Europe VS Asia: Challenge or Opportunity?

IEN Europe and IEN D-A-CH met Philip Harting, Board Chairman of HARTING Technologie Gruppe. With his extended experience in the Asian market, Mr. Harting gives us his point of view regarding the opportunities that lay behind the investments in the Far Eas

  • Philip Harting, Board Chairman of Harting Technologie Gruppe
    Philip Harting, Board Chairman of Harting Technologie Gruppe

IEN Europe: Mr. Harting, in the years 2005 to 2008, you were in charge of HARTING's subsidiary in Hong Kong as Managing Director Asia. Is China becoming, or is it already your most important market?
Mr. Harting: There is no doubt that China is a market of huge significance for HARTING - and it will remain so. We are now generating a quarter of our sales in China. In the periods when China was enjoying two-figure economic growth year-on-year, it was easier to boost sales but now these underlying conditions have changed. Today, new projects are much harder work. In other words, we adapt to our customers and our main aim now is to grow with technologically high-quality products. In this area, we still see growth potential for HARTING. This doesn't just apply to China, but to other Asian countries as well. We continue to keep an extremely close watch on Asia as a region.

IEN Europe: What is the main difference between the European and Asian markets?
Mr. Harting: Just as there are differences between the individual European countries, there are also differences between the various Asian markets. Let me make that clear by using two examples from my many years of experience. For example, Japanese customers are very innovation conscious and always demand 100% top quality and real customer added value. In terms of their expectations and quality standards, you can compare them with German customers. There is always a lengthy lead time when supplying Japanese customers - quite different from Chinese customers. With many projects here, there is often a need for rapid action, delivery must happen quickly and the lead time is significantly shorter. In my opinion, these two examples make it abundantly clear how different the challenges are for HARTING in the various individual countries. Of course, we are perfectly capable of satisfying all our Asian customers' expectations at any time.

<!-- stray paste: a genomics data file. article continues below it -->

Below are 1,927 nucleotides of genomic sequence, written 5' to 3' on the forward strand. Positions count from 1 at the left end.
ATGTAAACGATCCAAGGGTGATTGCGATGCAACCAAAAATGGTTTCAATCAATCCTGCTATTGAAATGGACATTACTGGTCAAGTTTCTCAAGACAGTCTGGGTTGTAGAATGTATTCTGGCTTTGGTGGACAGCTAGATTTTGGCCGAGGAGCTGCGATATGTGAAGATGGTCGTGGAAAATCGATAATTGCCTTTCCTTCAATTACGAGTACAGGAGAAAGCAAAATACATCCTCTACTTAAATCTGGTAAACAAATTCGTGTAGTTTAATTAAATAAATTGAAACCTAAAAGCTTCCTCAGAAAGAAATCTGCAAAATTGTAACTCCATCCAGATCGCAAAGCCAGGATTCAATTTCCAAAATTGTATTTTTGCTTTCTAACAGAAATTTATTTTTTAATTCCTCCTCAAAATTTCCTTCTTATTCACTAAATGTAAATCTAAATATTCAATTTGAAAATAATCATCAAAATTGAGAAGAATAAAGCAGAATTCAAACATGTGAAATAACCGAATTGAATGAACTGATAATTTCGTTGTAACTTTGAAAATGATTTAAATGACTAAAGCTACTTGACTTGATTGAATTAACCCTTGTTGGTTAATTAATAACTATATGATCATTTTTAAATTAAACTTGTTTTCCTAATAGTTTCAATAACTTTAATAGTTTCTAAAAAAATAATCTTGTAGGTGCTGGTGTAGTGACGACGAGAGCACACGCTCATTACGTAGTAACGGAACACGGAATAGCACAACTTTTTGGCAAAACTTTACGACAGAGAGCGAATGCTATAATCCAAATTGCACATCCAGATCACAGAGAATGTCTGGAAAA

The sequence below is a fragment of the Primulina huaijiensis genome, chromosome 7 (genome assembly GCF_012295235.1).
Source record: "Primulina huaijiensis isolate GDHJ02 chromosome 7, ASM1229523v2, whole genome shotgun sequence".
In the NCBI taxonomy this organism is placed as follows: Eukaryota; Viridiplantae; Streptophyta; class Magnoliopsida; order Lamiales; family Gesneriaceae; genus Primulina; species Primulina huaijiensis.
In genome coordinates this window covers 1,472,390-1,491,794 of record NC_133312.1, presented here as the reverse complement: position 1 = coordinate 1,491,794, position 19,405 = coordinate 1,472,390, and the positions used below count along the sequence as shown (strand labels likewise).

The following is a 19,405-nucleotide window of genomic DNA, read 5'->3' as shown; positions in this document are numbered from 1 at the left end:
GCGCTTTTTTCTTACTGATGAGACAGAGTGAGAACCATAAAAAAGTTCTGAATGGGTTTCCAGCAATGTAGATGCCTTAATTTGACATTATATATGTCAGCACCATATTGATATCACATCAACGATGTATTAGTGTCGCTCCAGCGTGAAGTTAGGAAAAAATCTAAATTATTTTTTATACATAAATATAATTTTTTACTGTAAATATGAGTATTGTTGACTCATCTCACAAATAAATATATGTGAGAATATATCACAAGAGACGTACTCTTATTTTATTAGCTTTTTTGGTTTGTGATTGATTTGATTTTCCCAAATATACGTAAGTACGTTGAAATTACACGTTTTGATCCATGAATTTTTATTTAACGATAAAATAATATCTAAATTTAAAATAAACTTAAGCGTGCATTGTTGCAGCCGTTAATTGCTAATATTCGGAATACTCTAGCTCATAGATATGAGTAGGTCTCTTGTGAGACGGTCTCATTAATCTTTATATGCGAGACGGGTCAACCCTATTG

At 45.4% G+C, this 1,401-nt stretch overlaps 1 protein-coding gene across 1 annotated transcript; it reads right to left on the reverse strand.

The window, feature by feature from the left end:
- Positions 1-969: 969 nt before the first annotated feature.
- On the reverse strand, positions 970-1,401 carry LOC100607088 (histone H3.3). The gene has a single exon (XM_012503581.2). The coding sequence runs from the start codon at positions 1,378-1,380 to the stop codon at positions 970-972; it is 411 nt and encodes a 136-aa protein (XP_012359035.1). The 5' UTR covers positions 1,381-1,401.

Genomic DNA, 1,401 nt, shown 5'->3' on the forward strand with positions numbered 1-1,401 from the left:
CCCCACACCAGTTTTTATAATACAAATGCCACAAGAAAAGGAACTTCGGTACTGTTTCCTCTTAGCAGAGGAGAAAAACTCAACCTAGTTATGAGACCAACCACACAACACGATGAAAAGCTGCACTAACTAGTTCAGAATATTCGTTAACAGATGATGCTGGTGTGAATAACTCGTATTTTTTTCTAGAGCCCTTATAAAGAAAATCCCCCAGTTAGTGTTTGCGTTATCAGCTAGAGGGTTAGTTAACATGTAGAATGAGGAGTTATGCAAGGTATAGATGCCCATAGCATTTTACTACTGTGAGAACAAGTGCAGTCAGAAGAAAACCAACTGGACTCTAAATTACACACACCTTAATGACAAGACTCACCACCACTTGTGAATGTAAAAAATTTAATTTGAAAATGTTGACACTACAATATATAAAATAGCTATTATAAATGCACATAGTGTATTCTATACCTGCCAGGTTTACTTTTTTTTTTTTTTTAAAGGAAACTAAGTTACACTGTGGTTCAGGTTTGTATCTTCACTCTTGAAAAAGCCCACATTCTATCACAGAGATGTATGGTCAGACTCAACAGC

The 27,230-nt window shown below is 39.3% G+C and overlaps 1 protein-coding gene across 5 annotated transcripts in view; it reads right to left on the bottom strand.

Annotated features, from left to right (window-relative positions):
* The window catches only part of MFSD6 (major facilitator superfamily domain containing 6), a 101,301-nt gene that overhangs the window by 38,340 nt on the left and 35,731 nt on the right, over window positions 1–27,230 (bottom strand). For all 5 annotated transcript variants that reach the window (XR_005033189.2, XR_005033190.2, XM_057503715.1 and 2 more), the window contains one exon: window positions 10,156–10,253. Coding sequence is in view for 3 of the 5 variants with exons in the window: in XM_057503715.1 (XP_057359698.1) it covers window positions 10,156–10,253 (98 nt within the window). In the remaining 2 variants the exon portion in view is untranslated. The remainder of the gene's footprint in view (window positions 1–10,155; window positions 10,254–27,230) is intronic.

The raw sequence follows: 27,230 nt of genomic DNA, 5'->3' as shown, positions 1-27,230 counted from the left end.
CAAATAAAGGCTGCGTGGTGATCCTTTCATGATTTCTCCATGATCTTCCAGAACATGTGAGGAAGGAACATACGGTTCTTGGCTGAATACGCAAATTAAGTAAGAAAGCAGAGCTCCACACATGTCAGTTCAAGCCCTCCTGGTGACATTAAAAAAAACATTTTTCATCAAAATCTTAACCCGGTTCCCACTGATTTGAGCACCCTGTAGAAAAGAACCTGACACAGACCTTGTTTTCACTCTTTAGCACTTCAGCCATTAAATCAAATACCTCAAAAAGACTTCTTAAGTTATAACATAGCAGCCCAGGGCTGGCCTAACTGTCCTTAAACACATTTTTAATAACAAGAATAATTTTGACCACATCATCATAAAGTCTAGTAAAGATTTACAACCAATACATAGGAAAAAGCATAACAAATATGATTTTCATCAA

IEN Europe: Your Han® connectors are produced in Germany, Romania and China. In the future, will the most economic manufacturing countries supply the whole world market?
Mr. Harting: There will not be a single HARTING site supplying the whole world market because we have adopted a quite different approach. It is an established part of our strategy that we produce where our customers are. That is what the long-term success of HARTING is based on. We are just now opening a new plant in Silao in Mexico and the Romanian site in Sibiu has recently been expanded. The advantages of this strategy for customers are obvious: short delivery channels and high availability - which in turn creates reliability and confidence. We are the only rectangular connector manufacturer in the world to produce identical products at different production sites around the globe. And we are justifiably proud of that.